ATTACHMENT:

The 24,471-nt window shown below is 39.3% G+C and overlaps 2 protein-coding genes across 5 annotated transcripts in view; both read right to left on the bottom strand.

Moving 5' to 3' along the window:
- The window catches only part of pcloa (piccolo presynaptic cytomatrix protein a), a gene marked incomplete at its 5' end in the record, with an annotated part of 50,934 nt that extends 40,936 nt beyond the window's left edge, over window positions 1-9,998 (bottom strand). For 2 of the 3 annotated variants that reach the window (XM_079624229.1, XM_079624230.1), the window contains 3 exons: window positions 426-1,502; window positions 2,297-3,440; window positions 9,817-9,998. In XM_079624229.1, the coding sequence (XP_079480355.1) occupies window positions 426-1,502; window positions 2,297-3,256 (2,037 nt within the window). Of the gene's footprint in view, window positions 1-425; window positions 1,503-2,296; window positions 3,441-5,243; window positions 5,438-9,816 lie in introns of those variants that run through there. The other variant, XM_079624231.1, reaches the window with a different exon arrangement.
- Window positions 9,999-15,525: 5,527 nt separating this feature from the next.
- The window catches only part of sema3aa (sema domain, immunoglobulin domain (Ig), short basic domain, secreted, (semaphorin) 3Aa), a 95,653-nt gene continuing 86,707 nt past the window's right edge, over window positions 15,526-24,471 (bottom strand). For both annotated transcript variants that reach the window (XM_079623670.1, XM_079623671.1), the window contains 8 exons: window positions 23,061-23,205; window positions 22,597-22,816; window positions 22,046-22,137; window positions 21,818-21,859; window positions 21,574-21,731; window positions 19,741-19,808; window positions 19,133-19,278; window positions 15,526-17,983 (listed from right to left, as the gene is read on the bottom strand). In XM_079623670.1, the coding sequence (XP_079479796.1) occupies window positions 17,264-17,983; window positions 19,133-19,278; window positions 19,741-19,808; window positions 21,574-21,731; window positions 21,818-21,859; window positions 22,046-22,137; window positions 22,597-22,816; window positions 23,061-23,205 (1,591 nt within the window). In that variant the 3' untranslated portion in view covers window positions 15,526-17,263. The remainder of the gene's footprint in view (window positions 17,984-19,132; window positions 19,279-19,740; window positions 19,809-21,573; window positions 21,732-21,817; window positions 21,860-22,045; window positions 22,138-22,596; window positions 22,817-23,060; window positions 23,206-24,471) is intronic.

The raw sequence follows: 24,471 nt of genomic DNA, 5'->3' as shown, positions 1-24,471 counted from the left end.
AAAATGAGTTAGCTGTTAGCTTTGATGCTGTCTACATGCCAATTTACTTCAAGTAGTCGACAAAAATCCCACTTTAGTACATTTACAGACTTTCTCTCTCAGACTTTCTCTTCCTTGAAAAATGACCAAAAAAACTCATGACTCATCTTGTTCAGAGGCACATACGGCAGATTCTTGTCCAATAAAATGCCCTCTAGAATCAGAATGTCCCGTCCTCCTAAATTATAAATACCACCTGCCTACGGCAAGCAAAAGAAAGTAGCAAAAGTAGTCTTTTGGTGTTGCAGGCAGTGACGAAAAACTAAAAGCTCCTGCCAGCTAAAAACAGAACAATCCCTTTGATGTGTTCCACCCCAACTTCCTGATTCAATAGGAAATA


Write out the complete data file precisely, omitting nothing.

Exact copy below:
The 24,471-nt window shown below is 39.3% G+C and overlaps 2 protein-coding genes across 5 annotated transcripts in view; both read right to left on the bottom strand.

Moving 5' to 3' along the window:
- The window catches only part of pcloa (piccolo presynaptic cytomatrix protein a), a gene marked incomplete at its 5' end in the record, with an annotated part of 50,934 nt that extends 40,936 nt beyond the window's left edge, over window positions 1-9,998 (bottom strand). For 2 of the 3 annotated variants that reach the window (XM_079624229.1, XM_079624230.1), the window contains 3 exons: window positions 426-1,502; window positions 2,297-3,440; window positions 9,817-9,998. In XM_079624229.1, the coding sequence (XP_079480355.1) occupies window positions 426-1,502; window positions 2,297-3,256 (2,037 nt within the window). Of the gene's footprint in view, window positions 1-425; window positions 1,503-2,296; window positions 3,441-5,243; window positions 5,438-9,816 lie in introns of those variants that run through there. The other variant, XM_079624231.1, reaches the window with a different exon arrangement.
- Window positions 9,999-15,525: 5,527 nt separating this feature from the next.
- The window catches only part of sema3aa (sema domain, immunoglobulin domain (Ig), short basic domain, secreted, (semaphorin) 3Aa), a 95,653-nt gene continuing 86,707 nt past the window's right edge, over window positions 15,526-24,471 (bottom strand). For both annotated transcript variants that reach the window (XM_079623670.1, XM_079623671.1), the window contains 8 exons: window positions 23,061-23,205; window positions 22,597-22,816; window positions 22,046-22,137; window positions 21,818-21,859; window positions 21,574-21,731; window positions 19,741-19,808; window positions 19,133-19,278; window positions 15,526-17,983 (listed from right to left, as the gene is read on the bottom strand). In XM_079623670.1, the coding sequence (XP_079479796.1) occupies window positions 17,264-17,983; window positions 19,133-19,278; window positions 19,741-19,808; window positions 21,574-21,731; window positions 21,818-21,859; window positions 22,046-22,137; window positions 22,597-22,816; window positions 23,061-23,205 (1,591 nt within the window). In that variant the 3' untranslated portion in view covers window positions 15,526-17,263. The remainder of the gene's footprint in view (window positions 17,984-19,132; window positions 19,279-19,740; window positions 19,809-21,573; window positions 21,732-21,817; window positions 21,860-22,045; window positions 22,138-22,596; window positions 22,817-23,060; window positions 23,206-24,471) is intronic.

The raw sequence follows: 24,471 nt of genomic DNA, 5'->3' as shown, positions 1-24,471 counted from the left end.
AAAATGAGTTAGCTGTTAGCTTTGATGCTGTCTACATGCCAATTTACTTCAAGTAGTCGACAAAAATCCCACTTTAGTACATTTACAGACTTTCTCTCTCAGACTTTCTCTTCCTTGAAAAATGACCAAAAAAACTCATGACTCATCTTGTTCAGAGGCACATACGGCAGATTCTTGTCCAATAAAATGCCCTCTAGAATCAGAATGTCCCGTCCTCCTAAATTATAAATACCACCTGCCTACGGCAAGCAAAAGAAAGTAGCAAAAGTAGTCTTTTGGTGTTGCAGGCAGTGACGAAAAACTAAAAGCTCCTGCCAGCTAAAAACAGAACAATCCCTTTGATGTGTTCCACCCCAACTTCCTGATTCAATAGGAAATA